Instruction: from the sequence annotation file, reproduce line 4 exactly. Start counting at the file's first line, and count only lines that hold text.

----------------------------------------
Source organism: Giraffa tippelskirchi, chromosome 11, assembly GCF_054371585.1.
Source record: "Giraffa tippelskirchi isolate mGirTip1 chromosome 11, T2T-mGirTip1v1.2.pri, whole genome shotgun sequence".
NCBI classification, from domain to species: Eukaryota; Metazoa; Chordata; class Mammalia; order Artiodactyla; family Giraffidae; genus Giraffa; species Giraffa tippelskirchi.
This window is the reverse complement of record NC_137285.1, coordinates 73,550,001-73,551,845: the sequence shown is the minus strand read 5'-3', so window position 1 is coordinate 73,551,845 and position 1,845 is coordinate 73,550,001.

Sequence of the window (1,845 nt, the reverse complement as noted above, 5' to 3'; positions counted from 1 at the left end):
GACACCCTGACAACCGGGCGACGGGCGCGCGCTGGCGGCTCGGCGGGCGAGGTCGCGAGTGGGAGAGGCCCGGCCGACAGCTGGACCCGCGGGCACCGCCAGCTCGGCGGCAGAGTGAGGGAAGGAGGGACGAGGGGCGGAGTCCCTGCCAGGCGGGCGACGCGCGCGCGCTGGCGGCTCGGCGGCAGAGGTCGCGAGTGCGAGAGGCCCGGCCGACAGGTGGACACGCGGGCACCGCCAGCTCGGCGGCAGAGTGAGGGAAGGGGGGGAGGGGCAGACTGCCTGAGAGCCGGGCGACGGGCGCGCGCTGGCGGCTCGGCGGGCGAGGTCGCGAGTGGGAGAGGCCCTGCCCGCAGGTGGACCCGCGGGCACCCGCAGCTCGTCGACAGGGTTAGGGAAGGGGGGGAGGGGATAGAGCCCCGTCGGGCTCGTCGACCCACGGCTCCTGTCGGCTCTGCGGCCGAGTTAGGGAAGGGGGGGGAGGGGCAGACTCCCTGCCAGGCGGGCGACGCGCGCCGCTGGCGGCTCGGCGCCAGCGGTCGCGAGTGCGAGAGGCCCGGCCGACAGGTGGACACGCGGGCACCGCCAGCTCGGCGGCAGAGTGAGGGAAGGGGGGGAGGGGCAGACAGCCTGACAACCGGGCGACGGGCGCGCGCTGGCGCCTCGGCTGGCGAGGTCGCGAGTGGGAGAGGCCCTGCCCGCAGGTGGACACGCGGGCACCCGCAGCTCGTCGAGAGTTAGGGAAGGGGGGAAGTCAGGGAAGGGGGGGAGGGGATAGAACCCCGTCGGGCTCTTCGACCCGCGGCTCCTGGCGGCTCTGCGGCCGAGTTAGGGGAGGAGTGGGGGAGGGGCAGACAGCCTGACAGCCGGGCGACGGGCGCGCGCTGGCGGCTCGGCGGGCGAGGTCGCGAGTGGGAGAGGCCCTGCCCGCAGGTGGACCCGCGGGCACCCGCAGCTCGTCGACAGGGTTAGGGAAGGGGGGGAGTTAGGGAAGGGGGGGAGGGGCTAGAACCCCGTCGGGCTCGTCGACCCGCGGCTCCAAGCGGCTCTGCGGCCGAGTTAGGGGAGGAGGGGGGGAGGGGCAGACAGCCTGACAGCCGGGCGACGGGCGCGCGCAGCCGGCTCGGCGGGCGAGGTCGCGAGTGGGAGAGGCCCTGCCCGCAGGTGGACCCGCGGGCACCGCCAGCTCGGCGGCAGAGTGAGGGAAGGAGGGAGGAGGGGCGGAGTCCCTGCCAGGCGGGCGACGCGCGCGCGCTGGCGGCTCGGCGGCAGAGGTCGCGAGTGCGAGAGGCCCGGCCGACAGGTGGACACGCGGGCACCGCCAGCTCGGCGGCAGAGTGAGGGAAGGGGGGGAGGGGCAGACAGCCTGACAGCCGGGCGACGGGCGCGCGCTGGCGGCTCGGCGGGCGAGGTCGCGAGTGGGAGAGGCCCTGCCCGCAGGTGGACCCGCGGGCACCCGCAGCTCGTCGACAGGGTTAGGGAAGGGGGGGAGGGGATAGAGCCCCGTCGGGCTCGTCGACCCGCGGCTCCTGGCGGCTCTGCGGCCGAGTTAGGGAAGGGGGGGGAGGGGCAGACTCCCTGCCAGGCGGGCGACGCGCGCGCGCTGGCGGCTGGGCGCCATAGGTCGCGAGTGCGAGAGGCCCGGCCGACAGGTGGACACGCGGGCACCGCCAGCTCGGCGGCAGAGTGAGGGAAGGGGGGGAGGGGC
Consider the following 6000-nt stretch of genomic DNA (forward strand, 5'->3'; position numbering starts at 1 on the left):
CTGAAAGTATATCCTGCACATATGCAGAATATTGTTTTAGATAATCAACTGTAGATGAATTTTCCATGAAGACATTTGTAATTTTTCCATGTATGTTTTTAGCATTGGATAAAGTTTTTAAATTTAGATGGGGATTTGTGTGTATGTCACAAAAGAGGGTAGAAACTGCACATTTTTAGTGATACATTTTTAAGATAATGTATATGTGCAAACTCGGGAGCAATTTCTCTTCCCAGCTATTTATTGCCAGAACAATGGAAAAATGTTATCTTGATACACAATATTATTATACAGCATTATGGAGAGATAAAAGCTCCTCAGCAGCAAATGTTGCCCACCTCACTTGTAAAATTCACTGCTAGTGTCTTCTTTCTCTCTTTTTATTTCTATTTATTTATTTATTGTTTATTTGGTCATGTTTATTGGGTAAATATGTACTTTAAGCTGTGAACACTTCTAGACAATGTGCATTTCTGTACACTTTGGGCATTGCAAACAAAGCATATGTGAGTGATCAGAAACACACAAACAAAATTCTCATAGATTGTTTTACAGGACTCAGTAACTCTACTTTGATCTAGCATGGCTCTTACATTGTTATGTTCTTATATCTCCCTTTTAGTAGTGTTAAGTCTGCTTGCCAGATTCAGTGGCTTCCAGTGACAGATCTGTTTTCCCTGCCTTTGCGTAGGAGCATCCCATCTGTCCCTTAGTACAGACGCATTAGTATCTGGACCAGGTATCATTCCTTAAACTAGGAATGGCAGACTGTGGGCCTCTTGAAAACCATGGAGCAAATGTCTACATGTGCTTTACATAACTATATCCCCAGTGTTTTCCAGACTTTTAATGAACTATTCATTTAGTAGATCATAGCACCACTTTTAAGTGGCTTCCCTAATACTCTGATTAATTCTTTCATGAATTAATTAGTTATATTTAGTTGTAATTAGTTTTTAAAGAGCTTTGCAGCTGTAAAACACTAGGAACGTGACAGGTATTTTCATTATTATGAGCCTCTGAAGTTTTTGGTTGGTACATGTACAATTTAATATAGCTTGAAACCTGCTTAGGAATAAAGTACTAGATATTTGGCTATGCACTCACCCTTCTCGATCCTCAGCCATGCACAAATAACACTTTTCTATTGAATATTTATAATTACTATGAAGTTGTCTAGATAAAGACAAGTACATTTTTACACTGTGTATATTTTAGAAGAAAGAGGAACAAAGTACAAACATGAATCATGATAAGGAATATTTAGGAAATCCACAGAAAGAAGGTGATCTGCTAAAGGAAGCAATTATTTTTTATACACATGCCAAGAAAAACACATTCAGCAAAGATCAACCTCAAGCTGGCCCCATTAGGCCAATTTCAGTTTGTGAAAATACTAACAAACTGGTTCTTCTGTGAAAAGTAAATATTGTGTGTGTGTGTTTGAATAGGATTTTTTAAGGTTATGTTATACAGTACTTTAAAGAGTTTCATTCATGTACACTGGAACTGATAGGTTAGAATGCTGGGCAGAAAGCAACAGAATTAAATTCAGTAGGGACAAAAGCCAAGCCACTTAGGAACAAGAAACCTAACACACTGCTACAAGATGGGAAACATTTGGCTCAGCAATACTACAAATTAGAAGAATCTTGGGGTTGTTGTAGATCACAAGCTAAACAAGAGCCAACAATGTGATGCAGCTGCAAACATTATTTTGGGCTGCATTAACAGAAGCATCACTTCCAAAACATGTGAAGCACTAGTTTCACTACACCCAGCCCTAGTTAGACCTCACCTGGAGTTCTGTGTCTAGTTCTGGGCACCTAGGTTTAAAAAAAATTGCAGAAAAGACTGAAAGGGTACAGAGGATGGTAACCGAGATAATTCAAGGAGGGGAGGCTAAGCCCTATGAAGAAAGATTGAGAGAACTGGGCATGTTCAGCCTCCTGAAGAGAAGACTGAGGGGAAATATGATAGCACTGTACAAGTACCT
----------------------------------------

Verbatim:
This window is the reverse complement of record NC_137285.1, coordinates 73,550,001-73,551,845: the sequence shown is the minus strand read 5'-3', so window position 1 is coordinate 73,551,845 and position 1,845 is coordinate 73,550,001.